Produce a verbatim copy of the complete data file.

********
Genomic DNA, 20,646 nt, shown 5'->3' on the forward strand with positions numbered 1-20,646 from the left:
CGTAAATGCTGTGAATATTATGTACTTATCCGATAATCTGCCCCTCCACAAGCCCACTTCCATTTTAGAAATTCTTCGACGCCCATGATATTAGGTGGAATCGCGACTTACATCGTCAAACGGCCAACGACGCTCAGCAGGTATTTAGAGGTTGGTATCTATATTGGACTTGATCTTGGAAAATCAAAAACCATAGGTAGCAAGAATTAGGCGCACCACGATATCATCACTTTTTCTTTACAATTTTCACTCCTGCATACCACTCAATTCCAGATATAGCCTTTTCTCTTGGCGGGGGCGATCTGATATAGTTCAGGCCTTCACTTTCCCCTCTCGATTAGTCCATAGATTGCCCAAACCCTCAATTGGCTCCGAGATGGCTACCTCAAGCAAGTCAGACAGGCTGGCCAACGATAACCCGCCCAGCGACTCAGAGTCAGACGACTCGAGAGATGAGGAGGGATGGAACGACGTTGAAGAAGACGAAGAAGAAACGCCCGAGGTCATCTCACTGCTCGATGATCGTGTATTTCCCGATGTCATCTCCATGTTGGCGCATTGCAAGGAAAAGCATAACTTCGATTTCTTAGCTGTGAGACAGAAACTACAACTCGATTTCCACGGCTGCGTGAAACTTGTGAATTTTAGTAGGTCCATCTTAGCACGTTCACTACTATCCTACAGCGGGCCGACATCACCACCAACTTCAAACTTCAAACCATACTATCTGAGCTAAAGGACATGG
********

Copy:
Genomic DNA, 20,646 nt, shown 5'->3' on the forward strand with positions numbered 1-20,646 from the left:
CGTAAATGCTGTGAATATTATGTACTTATCCGATAATCTGCCCCTCCACAAGCCCACTTCCATTTTAGAAATTCTTCGACGCCCATGATATTAGGTGGAATCGCGACTTACATCGTCAAACGGCCAACGACGCTCAGCAGGTATTTAGAGGTTGGTATCTATATTGGACTTGATCTTGGAAAATCAAAAACCATAGGTAGCAAGAATTAGGCGCACCACGATATCATCACTTTTTCTTTACAATTTTCACTCCTGCATACCACTCAATTCCAGATATAGCCTTTTCTCTTGGCGGGGGCGATCTGATATAGTTCAGGCCTTCACTTTCCCCTCTCGATTAGTCCATAGATTGCCCAAACCCTCAATTGGCTCCGAGATGGCTACCTCAAGCAAGTCAGACAGGCTGGCCAACGATAACCCGCCCAGCGACTCAGAGTCAGACGACTCGAGAGATGAGGAGGGATGGAACGACGTTGAAGAAGACGAAGAAGAAACGCCCGAGGTCATCTCACTGCTCGATGATCGTGTATTTCCCGATGTCATCTCCATGTTGGCGCATTGCAAGGAAAAGCATAACTTCGATTTCTTAGCTGTGAGACAGAAACTACAACTCGATTTCCACGGCTGCGTGAAACTTGTGAATTTTAGTAGGTCCATCTTAGCACGTTCACTACTATCCTACAGCGGGCCGACATCACCACCAACTTCAAACTTCAAACCATACTATCTGAGCTAAAGGACATGG